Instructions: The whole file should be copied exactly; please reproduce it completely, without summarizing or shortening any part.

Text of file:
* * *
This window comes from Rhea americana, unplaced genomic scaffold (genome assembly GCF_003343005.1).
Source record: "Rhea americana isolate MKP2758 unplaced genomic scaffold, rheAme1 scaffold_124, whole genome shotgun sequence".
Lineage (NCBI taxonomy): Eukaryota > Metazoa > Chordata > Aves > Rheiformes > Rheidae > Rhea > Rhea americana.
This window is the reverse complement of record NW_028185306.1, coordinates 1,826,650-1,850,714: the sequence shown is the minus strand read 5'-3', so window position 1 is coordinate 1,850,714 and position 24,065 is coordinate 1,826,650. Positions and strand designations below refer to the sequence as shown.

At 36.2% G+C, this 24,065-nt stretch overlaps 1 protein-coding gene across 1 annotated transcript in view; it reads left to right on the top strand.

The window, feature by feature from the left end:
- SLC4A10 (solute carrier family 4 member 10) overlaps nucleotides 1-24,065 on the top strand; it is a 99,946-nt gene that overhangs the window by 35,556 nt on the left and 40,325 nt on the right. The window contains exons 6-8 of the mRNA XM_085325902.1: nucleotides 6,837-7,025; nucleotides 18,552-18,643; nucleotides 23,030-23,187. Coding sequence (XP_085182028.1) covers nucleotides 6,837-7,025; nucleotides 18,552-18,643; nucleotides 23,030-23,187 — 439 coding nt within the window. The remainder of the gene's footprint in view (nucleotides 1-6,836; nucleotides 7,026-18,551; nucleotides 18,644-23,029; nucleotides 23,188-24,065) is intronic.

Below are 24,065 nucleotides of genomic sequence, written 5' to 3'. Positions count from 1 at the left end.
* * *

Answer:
This window comes from Rhea americana, unplaced genomic scaffold (genome assembly GCF_003343005.1).
Source record: "Rhea americana isolate MKP2758 unplaced genomic scaffold, rheAme1 scaffold_124, whole genome shotgun sequence".
Lineage (NCBI taxonomy): Eukaryota > Metazoa > Chordata > Aves > Rheiformes > Rheidae > Rhea > Rhea americana.
This window is the reverse complement of record NW_028185306.1, coordinates 1,826,650-1,850,714: the sequence shown is the minus strand read 5'-3', so window position 1 is coordinate 1,850,714 and position 24,065 is coordinate 1,826,650. Positions and strand designations below refer to the sequence as shown.

At 36.2% G+C, this 24,065-nt stretch overlaps 1 protein-coding gene across 1 annotated transcript in view; it reads left to right on the top strand.

The window, feature by feature from the left end:
- SLC4A10 (solute carrier family 4 member 10) overlaps nucleotides 1-24,065 on the top strand; it is a 99,946-nt gene that overhangs the window by 35,556 nt on the left and 40,325 nt on the right. The window contains exons 6-8 of the mRNA XM_085325902.1: nucleotides 6,837-7,025; nucleotides 18,552-18,643; nucleotides 23,030-23,187. Coding sequence (XP_085182028.1) covers nucleotides 6,837-7,025; nucleotides 18,552-18,643; nucleotides 23,030-23,187 — 439 coding nt within the window. The remainder of the gene's footprint in view (nucleotides 1-6,836; nucleotides 7,026-18,551; nucleotides 18,644-23,029; nucleotides 23,188-24,065) is intronic.

Below are 24,065 nucleotides of genomic sequence, written 5' to 3'. Positions count from 1 at the left end.